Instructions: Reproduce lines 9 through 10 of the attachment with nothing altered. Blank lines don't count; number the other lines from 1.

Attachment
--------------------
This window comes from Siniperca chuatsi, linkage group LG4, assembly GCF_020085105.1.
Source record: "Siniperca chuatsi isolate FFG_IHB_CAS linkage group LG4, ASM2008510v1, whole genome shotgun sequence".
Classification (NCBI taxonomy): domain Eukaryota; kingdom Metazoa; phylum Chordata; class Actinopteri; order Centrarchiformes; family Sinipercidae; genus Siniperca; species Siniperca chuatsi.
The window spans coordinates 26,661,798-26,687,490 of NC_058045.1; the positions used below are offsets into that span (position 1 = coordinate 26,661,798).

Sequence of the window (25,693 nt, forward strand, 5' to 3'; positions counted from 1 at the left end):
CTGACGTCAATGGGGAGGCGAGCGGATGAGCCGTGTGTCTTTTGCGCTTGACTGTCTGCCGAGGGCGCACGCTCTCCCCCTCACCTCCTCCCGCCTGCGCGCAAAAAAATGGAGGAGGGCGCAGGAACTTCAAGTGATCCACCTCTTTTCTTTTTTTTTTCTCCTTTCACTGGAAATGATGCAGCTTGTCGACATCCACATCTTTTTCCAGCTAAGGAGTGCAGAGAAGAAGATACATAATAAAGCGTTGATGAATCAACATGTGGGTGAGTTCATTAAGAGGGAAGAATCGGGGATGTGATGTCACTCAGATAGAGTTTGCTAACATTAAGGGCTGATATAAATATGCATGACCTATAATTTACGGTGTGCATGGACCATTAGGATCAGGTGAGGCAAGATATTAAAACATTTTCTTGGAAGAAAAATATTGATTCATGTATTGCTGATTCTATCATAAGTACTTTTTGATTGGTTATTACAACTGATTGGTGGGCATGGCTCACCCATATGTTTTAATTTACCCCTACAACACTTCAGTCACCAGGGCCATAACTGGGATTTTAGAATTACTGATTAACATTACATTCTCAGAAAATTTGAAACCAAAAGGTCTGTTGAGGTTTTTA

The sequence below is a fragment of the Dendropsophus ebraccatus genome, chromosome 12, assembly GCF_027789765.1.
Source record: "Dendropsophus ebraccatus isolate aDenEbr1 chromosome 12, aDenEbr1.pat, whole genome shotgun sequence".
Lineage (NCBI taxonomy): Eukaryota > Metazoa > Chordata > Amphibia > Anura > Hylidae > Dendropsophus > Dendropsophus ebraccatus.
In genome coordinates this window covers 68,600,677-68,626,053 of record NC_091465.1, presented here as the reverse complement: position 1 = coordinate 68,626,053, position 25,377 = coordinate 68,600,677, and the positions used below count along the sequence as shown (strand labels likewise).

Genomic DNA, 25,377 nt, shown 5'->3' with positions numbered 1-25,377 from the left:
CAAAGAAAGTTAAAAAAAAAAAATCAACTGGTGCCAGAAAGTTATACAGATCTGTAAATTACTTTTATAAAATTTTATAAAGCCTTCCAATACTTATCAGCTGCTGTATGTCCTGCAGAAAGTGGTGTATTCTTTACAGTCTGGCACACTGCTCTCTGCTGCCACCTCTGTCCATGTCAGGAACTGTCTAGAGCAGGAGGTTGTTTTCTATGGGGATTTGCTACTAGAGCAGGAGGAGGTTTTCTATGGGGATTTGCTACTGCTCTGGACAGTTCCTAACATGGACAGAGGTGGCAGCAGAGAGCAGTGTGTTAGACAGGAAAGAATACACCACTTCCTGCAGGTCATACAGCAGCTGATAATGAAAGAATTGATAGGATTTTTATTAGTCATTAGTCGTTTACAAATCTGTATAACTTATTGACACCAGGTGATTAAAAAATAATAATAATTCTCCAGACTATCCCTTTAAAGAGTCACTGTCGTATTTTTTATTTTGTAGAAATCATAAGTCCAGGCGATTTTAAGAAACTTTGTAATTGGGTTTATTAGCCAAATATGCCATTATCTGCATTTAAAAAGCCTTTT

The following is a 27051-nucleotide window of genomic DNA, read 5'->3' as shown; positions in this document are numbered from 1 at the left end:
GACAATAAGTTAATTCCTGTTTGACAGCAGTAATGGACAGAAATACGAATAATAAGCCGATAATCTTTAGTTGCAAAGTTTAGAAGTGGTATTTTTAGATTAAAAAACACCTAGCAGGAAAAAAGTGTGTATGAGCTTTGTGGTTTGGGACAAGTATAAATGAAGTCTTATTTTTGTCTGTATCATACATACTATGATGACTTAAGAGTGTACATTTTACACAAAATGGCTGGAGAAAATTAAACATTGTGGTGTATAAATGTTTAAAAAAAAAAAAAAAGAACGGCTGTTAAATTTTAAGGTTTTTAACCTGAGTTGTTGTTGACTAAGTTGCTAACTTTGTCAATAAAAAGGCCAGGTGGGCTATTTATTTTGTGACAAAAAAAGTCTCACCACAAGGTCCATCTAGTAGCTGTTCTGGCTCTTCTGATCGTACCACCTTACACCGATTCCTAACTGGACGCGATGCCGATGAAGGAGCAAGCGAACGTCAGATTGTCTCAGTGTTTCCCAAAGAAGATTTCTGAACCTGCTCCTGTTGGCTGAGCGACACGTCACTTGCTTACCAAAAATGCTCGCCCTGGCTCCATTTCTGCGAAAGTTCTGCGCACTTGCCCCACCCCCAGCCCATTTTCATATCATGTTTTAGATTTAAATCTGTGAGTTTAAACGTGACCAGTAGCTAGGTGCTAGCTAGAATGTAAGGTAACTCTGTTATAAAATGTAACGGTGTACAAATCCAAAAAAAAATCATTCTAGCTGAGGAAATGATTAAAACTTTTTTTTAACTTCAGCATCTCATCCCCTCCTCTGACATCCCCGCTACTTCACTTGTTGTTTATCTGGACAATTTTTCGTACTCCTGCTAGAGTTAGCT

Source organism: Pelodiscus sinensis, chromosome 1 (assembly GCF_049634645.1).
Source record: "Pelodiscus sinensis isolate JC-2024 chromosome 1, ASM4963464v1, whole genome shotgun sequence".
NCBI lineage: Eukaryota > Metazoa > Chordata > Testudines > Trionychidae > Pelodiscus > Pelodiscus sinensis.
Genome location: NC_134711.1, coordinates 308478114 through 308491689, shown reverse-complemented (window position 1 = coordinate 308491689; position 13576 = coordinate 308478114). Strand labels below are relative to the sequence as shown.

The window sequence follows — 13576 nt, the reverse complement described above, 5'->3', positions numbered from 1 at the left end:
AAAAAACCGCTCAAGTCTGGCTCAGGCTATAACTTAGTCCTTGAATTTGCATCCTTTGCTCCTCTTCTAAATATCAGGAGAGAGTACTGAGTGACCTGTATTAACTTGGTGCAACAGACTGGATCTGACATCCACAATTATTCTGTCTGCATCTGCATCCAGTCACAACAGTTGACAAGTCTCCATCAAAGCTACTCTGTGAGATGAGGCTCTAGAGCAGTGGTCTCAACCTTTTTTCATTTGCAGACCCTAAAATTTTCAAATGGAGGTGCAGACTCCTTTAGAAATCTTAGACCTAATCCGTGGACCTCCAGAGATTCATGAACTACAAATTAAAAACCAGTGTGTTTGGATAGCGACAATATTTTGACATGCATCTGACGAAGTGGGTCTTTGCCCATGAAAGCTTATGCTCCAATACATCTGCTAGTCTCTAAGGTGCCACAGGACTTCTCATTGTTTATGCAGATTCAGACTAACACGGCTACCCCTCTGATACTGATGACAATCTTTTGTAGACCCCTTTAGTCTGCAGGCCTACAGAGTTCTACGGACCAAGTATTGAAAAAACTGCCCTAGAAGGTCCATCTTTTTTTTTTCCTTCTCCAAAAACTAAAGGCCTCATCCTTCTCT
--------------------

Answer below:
Lineage (NCBI taxonomy): Eukaryota > Metazoa > Chordata > Amphibia > Anura > Hylidae > Dendropsophus > Dendropsophus ebraccatus.
In genome coordinates this window covers 68,600,677-68,626,053 of record NC_091465.1, presented here as the reverse complement: position 1 = coordinate 68,626,053, position 25,377 = coordinate 68,600,677, and the positions used below count along the sequence as shown (strand labels likewise).